COLLIN COLSHER: DCU: Legacies does imply that the original Crisis occurs in Year Ten, but it still seems to work better for everything else if it’s in DC Y8. However, if one does push it later, it would unfortunately squeeze back Jason’s Death, Babs’ paralysis, and some other stuff into an uncomfortably compressed DC Y10. Up to the reader, but despite the implication in DCU: Legacies, I think DC still meant for the original Crisis to go in DC Y8.

  4. [4]VALHERU: That DC-version timeline really looks funky, doesn’t it? The Silver and Bronze Ages are basically Y4-8, the Dark Age (or whatever you want to call the post-Crisis/pre-Modern Age) [COLLIN COLSHER:  I called it the “Year One Era”!] is Y9-11, and 2001 through 2011 is roughly Y12-14. So basically Batman’s first 50 years of publication are 6 Years (excluding Miller and Loeb’s artificial Y1 and Y3), and the last 25 publication years are 6 more (and if the Years of NML and 52 were compressed, the slack would likely go to the Modern Era, not the Silver/Bronze).

    See, that’s why I support a graduated timeline: We really can’t be treating the heavily-retconned pre-Modern Years as the same kind of temporal years that pass in the Modern Age, nor can we treat Gotham’s chronology equal to the wider-DCU’s. Loeb’s retconned Y3-4 of Long Halloween and Dark Victory simply don’t exist in the rest of the DCU (it’s even questionable whether Dark Victory exists much at all); the year of NML didn’t seem to pass in the rest of the DCU, and vice-versa 52‘s year without Batman is more like a week without him in Gotham. When Batman says he plays by different rules than other heroes, he’s not just talking methods: He’s operating on a whole ‘nother temporal plane.

    COLLIN COLSHER: Yes, I am quite annoyed that so much slack went to the Golden, Silver, and Bronze Ages, instead of the Modern Age, but if we go by Tim Drake’s four years of aging, then the slack goes where it goes… which leads us to the fact that the DCU does indeed abide by an alternate scientific system of time (or one that lacks science). Trying to apply time to something that so clearly eschews the idea of time is, as I’ve always said, a futile effort. The chronological order of my project is, however, correct even if the applied times and dates are wacky. Regarding the application of specific times and dates to a structured order, there are a myriad of possibilities (including a graduated timeline) that can be applied to the organized events of Batman’s life, and this is a game that can be played an infinite number of times. A whole ‘nother temporal plane indeed… Sometimes it’s best not to think about it (although it’s a little too late for us)!

    IAN @ TRADE READING ORDER: The DC version of the timeline is definitely insanely compressed. However, it kind of makes sense with so much having gone on in terms of issues in the Silver Age/Bronze Age, whereas the Modern Age has all been about storytelling events—meaning things are actually changed after the issues, versus just containing a lot of pages. So, it feels a lot more weird to have that ten to twenty years compressed versus the 1960s-1980s twenty year block. Nice analysis!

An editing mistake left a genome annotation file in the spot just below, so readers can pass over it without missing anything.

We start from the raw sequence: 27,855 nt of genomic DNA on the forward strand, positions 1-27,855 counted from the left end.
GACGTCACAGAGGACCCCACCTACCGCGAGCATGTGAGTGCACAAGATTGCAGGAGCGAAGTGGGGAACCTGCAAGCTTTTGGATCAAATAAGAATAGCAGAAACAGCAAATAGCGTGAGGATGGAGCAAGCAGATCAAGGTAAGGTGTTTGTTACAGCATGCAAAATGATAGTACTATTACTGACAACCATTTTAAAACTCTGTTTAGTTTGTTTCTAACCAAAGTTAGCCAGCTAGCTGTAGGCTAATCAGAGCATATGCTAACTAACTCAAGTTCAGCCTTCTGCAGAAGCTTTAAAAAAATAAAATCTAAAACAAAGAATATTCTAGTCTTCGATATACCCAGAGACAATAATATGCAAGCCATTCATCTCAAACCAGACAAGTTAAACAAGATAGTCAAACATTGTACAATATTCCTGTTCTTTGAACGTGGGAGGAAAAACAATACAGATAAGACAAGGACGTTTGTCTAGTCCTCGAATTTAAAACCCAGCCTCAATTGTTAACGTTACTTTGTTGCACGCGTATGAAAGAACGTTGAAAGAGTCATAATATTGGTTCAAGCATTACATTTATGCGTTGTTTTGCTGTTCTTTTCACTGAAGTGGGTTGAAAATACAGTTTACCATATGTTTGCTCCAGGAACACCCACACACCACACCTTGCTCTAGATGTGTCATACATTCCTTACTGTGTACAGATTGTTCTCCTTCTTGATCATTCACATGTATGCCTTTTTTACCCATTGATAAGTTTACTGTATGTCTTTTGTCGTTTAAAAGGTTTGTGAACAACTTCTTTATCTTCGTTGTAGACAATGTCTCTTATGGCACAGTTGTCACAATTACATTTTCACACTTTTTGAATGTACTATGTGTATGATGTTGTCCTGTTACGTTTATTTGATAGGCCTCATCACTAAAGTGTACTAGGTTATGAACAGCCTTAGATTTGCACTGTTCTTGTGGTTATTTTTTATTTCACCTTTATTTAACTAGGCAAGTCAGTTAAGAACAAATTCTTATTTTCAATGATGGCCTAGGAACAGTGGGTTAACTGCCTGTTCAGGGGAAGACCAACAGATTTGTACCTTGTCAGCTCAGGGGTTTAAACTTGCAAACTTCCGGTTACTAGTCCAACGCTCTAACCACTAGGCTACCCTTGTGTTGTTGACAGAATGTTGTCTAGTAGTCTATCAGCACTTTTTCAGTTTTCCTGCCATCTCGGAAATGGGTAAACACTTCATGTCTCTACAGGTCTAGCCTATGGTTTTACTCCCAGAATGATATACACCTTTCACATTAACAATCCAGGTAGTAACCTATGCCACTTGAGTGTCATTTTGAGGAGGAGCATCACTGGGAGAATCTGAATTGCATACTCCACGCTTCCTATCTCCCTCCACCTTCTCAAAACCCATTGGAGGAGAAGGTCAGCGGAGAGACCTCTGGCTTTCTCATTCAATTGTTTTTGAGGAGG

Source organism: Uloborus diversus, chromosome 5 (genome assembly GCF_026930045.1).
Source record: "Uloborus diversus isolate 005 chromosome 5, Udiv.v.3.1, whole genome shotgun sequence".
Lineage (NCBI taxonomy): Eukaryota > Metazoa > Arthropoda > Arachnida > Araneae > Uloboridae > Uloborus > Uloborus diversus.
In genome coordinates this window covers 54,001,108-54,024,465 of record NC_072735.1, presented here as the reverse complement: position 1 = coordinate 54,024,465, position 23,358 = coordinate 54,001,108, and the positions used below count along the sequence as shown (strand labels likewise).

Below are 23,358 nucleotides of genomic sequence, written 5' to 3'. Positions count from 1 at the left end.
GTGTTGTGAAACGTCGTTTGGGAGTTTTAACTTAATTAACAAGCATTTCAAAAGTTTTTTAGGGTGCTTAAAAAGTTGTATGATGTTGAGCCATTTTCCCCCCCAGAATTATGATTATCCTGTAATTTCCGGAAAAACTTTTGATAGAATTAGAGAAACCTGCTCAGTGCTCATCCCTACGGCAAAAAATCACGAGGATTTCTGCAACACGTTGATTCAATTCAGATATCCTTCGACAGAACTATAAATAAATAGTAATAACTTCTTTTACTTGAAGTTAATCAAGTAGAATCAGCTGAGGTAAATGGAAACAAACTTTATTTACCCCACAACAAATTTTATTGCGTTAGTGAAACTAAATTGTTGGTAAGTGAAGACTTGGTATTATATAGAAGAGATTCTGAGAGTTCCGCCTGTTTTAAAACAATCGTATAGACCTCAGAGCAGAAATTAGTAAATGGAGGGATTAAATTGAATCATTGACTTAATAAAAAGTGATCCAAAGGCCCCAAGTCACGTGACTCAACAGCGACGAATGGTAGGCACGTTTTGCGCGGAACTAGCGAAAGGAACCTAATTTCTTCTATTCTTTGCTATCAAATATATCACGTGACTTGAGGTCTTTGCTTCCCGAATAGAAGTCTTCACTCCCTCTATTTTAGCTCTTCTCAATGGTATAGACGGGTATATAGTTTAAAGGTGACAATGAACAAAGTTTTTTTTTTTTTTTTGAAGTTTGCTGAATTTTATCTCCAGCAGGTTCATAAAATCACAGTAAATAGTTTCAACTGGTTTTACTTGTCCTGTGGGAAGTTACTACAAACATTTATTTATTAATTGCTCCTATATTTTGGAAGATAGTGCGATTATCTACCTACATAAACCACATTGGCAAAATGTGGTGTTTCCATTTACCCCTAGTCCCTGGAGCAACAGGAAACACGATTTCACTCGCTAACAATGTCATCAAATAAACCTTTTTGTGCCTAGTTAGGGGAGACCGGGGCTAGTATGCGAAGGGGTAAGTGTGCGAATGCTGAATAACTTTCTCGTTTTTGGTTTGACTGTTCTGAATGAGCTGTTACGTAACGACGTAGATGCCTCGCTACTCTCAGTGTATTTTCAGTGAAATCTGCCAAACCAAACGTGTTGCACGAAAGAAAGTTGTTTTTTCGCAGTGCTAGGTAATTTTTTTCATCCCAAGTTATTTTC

5. [5]AIDAN K: Here’s another alternative. Looking at a couple of lines in Morrison’s “RIP,” I came up with ~18 years in the Bat-suit (at the time of the reboot). Funny that we get a third answer. I think 18-19 years as Batman is a fair compromise down from your 22 years (or up from your DC’s 15 years). Here’s my reasoning: First, we have from the Black Casebooks that “5 years into the mission” is still the Silver Age, though it appears to be the tail end. Add eleven years for Damian’s age (assuming no accelerated growth in the Modern Age), a year for his gestation/time for Bruce and Talia to fall in love in a whirlwind three months, and a buffer year between the Silver Age and Saga of the Demon [where Dick leaves, etc.] and we get roughly 18 years of Batman.

    COLLIN COLSHER: As I always say, there are an infinite number of possibilities. I am open to all of them. However, my challenge to Aidan’s timeline is that the “five years into the mission” line from Batman #678 actually tells us that much of the GOLDEN AGE stuff—NOT Silver Age—occurs in the first five years of Batman’s career. Nor does it definitively mean that the Golden Age stuff immediately ends after five years. Thus, my reasoning for adding a four or five extra years is to accommodate the vast number of stories being squeezed into continuity, which includes the Silver Age tales. This is also the reason for my version of events lasting 23 years instead of merely 18.

4 Responses to DC’s Version of History

  1. Jamison says: